Focus on speciation assessment in marine radiochemistry using X-ray absorption spectroscopy
The solubility, migration behavior and bioavailability of radionuclides in the marine environment strongly depend on their speciation. This focus article reviews the state-of-the-art and recent advances in the determination of radionuclide speciation in seawater, which is still challenging because of the very high ionic strength of the medium associated with ultra-trace concentrations of these elements in the oceans. In particular, we have highlighted the contribution and usefulness of synchrotron-based techniques such as X-ray absorption spectroscopy. Within this scope, we overview some major radionuclides in seawater, their natural or anthropogenic origin, and their reactivity and natural concentrations. We outline the theoretical speciation models currently used, based on thermodynamic stability constants, and compare them to published experimental data recently obtained from spectroscopic investigation of radionuclides in natural seawater samples. Finally, we discuss some leading perspectives on radionuclide speciation using X-ray absorption spectroscopy in environmental samples at concentrations that must deal with spectroscopy detection limits.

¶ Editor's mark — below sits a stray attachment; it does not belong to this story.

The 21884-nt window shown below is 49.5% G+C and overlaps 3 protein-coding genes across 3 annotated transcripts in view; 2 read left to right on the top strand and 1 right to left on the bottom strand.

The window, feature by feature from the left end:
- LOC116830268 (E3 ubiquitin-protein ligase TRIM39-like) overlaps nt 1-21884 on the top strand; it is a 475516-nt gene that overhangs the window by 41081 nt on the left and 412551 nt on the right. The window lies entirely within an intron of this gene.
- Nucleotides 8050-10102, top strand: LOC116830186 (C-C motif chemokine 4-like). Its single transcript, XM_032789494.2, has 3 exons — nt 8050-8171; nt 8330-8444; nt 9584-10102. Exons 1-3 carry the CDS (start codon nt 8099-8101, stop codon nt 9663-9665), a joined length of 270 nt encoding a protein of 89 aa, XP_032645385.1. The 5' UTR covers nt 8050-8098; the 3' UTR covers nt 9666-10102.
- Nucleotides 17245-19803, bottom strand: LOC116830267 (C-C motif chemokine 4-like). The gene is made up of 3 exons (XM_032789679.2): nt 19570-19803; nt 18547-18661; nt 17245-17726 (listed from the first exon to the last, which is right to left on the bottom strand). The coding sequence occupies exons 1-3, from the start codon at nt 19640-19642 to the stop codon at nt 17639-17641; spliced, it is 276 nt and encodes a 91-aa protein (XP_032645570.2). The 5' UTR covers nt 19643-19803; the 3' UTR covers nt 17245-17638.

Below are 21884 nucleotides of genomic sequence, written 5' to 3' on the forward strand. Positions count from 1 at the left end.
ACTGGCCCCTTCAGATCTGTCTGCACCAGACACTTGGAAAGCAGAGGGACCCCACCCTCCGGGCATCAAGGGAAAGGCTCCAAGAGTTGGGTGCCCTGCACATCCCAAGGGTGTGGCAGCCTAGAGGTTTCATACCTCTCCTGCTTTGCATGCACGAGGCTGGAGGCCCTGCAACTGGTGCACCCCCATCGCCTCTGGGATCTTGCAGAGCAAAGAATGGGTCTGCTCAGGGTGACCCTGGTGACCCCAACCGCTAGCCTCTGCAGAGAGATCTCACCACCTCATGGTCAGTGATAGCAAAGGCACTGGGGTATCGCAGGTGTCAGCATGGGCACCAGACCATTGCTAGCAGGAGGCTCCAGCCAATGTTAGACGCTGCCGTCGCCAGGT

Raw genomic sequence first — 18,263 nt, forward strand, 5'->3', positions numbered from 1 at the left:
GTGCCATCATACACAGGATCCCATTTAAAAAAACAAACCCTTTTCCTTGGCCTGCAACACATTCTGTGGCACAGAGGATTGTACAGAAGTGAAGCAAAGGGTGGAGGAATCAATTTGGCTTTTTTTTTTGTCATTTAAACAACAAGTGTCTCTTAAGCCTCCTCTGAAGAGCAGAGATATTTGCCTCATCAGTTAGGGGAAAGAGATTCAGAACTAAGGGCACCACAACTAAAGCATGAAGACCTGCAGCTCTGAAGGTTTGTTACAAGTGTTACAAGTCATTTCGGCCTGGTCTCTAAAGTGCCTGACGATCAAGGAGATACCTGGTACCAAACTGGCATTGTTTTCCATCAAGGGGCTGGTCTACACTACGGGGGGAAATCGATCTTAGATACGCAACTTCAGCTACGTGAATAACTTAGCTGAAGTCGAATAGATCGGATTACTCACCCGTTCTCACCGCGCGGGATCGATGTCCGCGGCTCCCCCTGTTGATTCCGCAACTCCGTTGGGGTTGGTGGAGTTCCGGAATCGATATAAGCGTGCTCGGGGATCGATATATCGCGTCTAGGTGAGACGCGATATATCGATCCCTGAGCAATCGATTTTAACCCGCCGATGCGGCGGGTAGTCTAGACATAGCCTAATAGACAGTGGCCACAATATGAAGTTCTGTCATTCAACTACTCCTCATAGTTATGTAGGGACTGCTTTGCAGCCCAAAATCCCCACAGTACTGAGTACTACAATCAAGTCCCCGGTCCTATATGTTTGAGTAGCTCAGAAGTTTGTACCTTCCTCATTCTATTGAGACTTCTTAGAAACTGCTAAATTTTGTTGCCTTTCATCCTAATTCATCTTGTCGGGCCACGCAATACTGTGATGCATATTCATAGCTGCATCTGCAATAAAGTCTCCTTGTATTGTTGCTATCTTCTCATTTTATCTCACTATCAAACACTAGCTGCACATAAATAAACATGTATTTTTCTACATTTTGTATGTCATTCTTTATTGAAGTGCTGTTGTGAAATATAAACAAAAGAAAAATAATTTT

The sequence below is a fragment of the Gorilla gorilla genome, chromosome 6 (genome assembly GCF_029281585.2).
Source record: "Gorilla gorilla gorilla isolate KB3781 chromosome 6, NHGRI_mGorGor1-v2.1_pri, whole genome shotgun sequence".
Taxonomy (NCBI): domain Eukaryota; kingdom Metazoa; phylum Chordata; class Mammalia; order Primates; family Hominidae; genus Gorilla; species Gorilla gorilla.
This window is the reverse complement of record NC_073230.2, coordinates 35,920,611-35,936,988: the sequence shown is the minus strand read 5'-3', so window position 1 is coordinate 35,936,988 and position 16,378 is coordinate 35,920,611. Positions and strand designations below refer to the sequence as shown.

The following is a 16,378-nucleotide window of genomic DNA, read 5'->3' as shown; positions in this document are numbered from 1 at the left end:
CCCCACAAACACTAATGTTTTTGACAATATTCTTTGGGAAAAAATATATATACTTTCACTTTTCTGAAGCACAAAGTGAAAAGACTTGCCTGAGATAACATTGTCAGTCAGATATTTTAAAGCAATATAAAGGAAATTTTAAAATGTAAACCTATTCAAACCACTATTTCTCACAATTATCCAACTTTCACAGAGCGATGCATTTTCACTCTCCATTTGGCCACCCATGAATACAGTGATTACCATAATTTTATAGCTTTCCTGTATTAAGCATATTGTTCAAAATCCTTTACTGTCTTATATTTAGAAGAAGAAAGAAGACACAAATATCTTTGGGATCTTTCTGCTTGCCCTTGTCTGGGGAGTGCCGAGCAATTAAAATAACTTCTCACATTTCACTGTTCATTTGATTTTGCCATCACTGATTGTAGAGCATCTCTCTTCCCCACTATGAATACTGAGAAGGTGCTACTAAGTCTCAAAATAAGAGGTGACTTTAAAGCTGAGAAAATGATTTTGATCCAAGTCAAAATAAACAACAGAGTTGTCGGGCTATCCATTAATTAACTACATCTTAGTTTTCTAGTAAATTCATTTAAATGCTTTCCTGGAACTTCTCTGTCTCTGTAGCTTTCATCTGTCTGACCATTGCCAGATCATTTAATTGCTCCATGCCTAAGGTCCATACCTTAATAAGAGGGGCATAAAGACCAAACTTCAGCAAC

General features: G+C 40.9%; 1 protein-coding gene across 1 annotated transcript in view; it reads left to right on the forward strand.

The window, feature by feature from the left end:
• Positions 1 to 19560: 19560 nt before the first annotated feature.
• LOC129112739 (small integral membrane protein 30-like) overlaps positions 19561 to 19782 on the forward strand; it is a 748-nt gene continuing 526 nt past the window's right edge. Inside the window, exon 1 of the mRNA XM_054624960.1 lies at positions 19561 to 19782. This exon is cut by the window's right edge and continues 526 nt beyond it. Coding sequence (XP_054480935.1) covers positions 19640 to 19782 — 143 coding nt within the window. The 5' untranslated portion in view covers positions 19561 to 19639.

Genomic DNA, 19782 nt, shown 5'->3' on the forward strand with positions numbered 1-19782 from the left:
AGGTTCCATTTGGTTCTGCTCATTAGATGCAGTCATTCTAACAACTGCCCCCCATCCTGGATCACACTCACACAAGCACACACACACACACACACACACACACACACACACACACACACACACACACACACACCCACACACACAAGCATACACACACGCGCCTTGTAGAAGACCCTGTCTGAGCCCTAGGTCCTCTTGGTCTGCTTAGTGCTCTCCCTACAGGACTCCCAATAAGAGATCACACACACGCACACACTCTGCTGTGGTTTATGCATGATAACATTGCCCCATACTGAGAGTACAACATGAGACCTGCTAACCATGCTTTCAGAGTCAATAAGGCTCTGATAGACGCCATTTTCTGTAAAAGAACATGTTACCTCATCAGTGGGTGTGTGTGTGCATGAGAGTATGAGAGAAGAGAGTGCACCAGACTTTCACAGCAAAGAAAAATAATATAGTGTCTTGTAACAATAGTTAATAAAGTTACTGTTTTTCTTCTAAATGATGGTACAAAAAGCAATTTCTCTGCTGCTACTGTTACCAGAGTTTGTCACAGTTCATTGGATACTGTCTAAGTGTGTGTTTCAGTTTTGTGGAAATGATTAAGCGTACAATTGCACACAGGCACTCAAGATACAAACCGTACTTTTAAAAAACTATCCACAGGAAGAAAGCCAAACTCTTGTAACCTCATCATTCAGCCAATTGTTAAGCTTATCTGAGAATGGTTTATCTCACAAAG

- This article is part of the themed collection: Equilibrium Solution Coordination Chemistry